‘Beauty and the Beast’ is one of my favourite fairy tales – a beautiful daughter is sent to live with a Beast because her father has stolen a rose from the Beast’s garden, only to fall in love with the creature she once feared, thus casting away a spell and discovering the Beast is really a handsome and wealthy man, and they all live happily ever after. Aw! Both of these books written by Robin McKinley appropriate this classic fairytale, however they were written twenty years apart. I read Beauty first, since it was first published in 1978. Rose Daughter was first published in 1998.
I love Robin McKinley’s writing and comparing her two retellings of ‘Beauty and the Beast’ is like comparing chocolate cake to a brownie – they might look like they’re the same thing and even sound like they’re the same thing, but there are differences beyond the initial concept and if you want something to satisfy the chocolate craving you go for the cake (Beauty), but if you want something to give you an intense burst of flavour with something you didn’t quite expect (Is that walnut or pecan? Can I detect coffee?), then you swipe up the brownie (Rose Daughter).
Beauty is a beautiful retelling of the classic. This is not the first McKinley novel I have read, so I did have very high expectations – and I was not unsatisfied. McKinley has a beautiful gift with story telling and I found this to be a lovely story that was, in every way, a fairy tale. Simple entertainment is probably the best way to describe this narrative. It follows the “standard” plot of ‘Beauty and the Beast’ in such a way that it is easy to be absorbed in the narrative. I would happily recommend it to anyone of any age – it’s a simple, magical, and faithful retelling with no crazy surprises but with a beautiful depiction of love, family, and friendship.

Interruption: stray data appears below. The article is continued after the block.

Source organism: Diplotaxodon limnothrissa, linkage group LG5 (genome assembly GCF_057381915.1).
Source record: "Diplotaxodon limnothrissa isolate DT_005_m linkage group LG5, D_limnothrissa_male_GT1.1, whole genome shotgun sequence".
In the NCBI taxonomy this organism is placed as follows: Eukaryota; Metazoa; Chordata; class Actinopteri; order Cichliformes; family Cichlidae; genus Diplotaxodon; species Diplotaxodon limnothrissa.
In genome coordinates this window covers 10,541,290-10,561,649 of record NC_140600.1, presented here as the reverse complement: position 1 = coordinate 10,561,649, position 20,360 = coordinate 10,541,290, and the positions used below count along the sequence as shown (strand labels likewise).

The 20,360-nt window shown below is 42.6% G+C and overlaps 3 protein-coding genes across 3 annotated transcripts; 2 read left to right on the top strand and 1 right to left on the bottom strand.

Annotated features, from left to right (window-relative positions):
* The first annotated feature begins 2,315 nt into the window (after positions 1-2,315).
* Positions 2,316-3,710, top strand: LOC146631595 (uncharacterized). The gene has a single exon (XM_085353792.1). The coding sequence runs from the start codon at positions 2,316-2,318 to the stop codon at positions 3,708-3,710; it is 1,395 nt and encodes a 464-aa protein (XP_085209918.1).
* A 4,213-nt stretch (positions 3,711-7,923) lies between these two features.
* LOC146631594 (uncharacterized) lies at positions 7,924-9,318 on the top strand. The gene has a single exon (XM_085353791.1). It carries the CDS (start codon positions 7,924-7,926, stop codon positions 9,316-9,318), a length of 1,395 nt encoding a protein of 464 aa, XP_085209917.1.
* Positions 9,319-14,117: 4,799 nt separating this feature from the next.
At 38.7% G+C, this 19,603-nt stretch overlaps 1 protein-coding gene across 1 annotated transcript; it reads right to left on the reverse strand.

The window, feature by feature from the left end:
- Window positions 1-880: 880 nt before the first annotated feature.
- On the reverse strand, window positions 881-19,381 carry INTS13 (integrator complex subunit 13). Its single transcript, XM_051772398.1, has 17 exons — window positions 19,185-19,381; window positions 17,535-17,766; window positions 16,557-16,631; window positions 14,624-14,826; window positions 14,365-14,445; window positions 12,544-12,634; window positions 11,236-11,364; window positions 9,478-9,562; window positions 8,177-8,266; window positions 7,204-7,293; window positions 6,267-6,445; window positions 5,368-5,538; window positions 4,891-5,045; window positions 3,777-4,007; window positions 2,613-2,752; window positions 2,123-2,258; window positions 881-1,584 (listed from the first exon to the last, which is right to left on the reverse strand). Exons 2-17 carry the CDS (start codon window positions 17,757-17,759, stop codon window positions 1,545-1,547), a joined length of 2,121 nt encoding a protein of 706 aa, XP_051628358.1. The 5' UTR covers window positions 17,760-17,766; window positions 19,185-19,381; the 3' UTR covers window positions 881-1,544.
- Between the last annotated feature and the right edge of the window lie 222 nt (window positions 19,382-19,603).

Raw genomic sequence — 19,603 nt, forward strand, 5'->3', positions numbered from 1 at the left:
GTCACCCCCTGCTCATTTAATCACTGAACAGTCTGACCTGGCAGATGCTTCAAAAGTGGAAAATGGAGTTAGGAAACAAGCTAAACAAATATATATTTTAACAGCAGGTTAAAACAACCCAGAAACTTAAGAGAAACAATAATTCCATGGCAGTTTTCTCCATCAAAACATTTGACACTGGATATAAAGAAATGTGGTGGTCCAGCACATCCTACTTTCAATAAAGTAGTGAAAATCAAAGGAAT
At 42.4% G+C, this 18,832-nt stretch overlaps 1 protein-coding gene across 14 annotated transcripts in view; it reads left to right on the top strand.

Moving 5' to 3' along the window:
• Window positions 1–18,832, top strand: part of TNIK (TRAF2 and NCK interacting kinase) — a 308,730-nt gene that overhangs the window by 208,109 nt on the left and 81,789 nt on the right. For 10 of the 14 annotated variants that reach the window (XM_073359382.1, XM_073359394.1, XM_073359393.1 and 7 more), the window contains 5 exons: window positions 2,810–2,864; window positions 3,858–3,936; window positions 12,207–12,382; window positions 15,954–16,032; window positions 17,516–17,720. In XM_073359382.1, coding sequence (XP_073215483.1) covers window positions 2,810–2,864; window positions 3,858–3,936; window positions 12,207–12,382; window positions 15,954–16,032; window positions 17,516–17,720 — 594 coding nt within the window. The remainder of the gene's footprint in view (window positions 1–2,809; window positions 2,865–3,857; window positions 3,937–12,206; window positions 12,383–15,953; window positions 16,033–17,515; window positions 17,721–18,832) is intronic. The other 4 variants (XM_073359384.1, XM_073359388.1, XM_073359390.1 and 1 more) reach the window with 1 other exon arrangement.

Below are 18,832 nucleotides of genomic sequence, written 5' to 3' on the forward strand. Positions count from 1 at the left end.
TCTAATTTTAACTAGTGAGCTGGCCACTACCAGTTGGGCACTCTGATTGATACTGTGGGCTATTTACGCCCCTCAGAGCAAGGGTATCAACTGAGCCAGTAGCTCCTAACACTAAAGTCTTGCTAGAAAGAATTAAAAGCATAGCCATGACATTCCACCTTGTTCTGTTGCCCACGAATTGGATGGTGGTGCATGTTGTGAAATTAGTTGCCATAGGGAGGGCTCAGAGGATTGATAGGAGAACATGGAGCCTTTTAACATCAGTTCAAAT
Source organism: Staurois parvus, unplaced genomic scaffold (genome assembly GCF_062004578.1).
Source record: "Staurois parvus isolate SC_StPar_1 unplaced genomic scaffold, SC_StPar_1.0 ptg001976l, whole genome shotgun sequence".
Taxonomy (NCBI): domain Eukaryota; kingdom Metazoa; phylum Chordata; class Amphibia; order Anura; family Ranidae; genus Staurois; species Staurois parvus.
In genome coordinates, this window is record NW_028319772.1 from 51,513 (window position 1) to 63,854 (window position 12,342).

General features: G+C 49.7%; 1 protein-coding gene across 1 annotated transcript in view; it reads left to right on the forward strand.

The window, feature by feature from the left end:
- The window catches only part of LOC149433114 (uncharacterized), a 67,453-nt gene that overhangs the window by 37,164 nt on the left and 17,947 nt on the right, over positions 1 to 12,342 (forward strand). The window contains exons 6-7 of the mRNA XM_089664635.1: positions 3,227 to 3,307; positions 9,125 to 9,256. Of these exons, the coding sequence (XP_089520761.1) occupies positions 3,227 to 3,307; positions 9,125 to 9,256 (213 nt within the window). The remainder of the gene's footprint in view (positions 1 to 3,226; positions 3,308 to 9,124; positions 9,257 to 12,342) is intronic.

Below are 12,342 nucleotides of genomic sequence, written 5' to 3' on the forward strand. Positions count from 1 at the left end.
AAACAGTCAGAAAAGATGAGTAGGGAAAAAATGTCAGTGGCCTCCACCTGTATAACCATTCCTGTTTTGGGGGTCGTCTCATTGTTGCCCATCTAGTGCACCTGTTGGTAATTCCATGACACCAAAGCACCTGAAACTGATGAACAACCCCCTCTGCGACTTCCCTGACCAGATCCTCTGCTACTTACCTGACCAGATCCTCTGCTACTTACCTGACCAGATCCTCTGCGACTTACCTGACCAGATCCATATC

Rose Daughter is quite different, however. I would suggest that if you wish to read both, leave a long gap between the two. Obviously elements of the plot will be similar – they’re both a retelling of the same fairy tale, but I think the magic of Rose Daughter would be most appealing if you waited and let some different stories shake up your imagination, rather than letting it be lazy and turn to the same concept with seemingly slight variation. Because it’s more than slight, and you might miss it if you read it quickly and skip through it with the opinion it will be the same sort of retelling.
Rose Daughter is original – in fact, it gives me new appreciation of the word ‘original’! McKinley transforms the story with such beautiful imagery and symbolism that I was inspired to buy a cottage and grow roses – and I’m the kind of person who can barely keep a hardy pot plant alive. This is not your basic ‘Beauty and the Beast’ story and McKinley draws you in to a rambling, powerful narrative. Rose Daughter is much more intricate and there is a detailed construction of characters in terms of their history and development that makes the magical and fantastical elements believable. I expected to roll over and find a rose garden on my pillow, and I don’t think I would have blinked if a greenwitch appeared at the foot of my bed. I would suggest this book for all older readers – it tends to be categorised as ‘young adult’, but I wouldn’t stop there. This is a fairy tale for anyone who wants to believe in fairy tales again.